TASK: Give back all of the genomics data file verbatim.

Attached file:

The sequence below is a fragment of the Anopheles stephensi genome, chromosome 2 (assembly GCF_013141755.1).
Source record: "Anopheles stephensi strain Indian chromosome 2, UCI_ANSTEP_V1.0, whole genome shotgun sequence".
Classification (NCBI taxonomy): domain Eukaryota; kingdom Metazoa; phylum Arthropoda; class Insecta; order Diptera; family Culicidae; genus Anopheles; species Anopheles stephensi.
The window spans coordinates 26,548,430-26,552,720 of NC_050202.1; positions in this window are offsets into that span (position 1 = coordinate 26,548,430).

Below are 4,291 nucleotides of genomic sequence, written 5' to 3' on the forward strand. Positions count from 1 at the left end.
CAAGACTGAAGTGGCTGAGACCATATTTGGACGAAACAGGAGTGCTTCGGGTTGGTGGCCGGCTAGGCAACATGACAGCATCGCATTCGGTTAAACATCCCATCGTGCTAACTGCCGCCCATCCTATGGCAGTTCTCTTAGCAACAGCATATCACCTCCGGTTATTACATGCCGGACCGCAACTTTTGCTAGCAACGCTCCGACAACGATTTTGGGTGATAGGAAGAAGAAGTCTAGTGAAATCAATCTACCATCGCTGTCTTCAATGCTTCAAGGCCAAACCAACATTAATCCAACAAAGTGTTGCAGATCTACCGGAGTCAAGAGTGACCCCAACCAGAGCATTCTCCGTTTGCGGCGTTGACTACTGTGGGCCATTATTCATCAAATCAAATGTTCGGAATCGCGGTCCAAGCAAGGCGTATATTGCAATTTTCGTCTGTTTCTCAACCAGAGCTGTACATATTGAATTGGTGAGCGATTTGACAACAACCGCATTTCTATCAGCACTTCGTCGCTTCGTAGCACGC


The sequence below is a fragment of the Anopheles stephensi genome, chromosome 2 (assembly GCF_013141755.1).
Source record: "Anopheles stephensi strain Indian chromosome 2, UCI_ANSTEP_V1.0, whole genome shotgun sequence".
Classification (NCBI taxonomy): domain Eukaryota; kingdom Metazoa; phylum Arthropoda; class Insecta; order Diptera; family Culicidae; genus Anopheles; species Anopheles stephensi.
The window spans coordinates 26,548,430-26,552,720 of NC_050202.1; positions in this window are offsets into that span (position 1 = coordinate 26,548,430).

Below are 4,291 nucleotides of genomic sequence, written 5' to 3' on the forward strand. Positions count from 1 at the left end.
CAAGACTGAAGTGGCTGAGACCATATTTGGACGAAACAGGAGTGCTTCGGGTTGGTGGCCGGCTAGGCAACATGACAGCATCGCATTCGGTTAAACATCCCATCGTGCTAACTGCCGCCCATCCTATGGCAGTTCTCTTAGCAACAGCATATCACCTCCGGTTATTACATGCCGGACCGCAACTTTTGCTAGCAACGCTCCGACAACGATTTTGGGTGATAGGAAGAAGAAGTCTAGTGAAATCAATCTACCATCGCTGTCTTCAATGCTTCAAGGCCAAACCAACATTAATCCAACAAAGTGTTGCAGATCTACCGGAGTCAAGAGTGACCCCAACCAGAGCATTCTCCGTTTGCGGCGTTGACTACTGTGGGCCATTATTCATCAAATCAAATGTTCGGAATCGCGGTCCAAGCAAGGCGTATATTGCAATTTTCGTCTGTTTCTCAACCAGAGCTGTACATATTGAATTGGTGAGCGATTTGACAACAACCGCATTTCTATCAGCACTTCGTCGCTTCGTAGCACGC